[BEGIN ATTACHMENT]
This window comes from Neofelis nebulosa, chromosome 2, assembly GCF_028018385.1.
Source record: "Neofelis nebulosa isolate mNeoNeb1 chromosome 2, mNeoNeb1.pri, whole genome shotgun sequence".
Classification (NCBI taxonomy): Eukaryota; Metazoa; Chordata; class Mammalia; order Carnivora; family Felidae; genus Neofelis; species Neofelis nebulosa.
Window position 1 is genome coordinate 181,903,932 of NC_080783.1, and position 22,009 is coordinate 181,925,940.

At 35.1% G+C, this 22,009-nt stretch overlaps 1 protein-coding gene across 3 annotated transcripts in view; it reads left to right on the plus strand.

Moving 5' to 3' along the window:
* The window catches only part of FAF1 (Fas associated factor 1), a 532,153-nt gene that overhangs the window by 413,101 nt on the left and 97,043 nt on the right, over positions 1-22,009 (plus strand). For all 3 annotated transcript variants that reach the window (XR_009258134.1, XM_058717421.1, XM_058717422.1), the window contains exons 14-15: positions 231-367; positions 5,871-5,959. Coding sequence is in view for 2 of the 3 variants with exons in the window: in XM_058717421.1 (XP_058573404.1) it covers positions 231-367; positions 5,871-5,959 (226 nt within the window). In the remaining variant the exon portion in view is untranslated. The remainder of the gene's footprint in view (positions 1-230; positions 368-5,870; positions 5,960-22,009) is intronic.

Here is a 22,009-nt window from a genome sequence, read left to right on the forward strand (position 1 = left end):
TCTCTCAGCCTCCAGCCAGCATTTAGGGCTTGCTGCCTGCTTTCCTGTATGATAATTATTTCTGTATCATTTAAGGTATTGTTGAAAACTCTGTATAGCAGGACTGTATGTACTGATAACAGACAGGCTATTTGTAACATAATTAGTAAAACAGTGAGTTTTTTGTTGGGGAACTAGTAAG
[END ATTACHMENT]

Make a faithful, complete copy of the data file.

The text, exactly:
This window comes from Neofelis nebulosa, chromosome 2, assembly GCF_028018385.1.
Source record: "Neofelis nebulosa isolate mNeoNeb1 chromosome 2, mNeoNeb1.pri, whole genome shotgun sequence".
Classification (NCBI taxonomy): Eukaryota; Metazoa; Chordata; class Mammalia; order Carnivora; family Felidae; genus Neofelis; species Neofelis nebulosa.
Window position 1 is genome coordinate 181,903,932 of NC_080783.1, and position 22,009 is coordinate 181,925,940.

At 35.1% G+C, this 22,009-nt stretch overlaps 1 protein-coding gene across 3 annotated transcripts in view; it reads left to right on the plus strand.

Moving 5' to 3' along the window:
* The window catches only part of FAF1 (Fas associated factor 1), a 532,153-nt gene that overhangs the window by 413,101 nt on the left and 97,043 nt on the right, over positions 1-22,009 (plus strand). For all 3 annotated transcript variants that reach the window (XR_009258134.1, XM_058717421.1, XM_058717422.1), the window contains exons 14-15: positions 231-367; positions 5,871-5,959. Coding sequence is in view for 2 of the 3 variants with exons in the window: in XM_058717421.1 (XP_058573404.1) it covers positions 231-367; positions 5,871-5,959 (226 nt within the window). In the remaining variant the exon portion in view is untranslated. The remainder of the gene's footprint in view (positions 1-230; positions 368-5,870; positions 5,960-22,009) is intronic.

Here is a 22,009-nt window from a genome sequence, read left to right on the forward strand (position 1 = left end):
TCTCTCAGCCTCCAGCCAGCATTTAGGGCTTGCTGCCTGCTTTCCTGTATGATAATTATTTCTGTATCATTTAAGGTATTGTTGAAAACTCTGTATAGCAGGACTGTATGTACTGATAACAGACAGGCTATTTGTAACATAATTAGTAAAACAGTGAGTTTTTTGTTGGGGAACTAGTAAG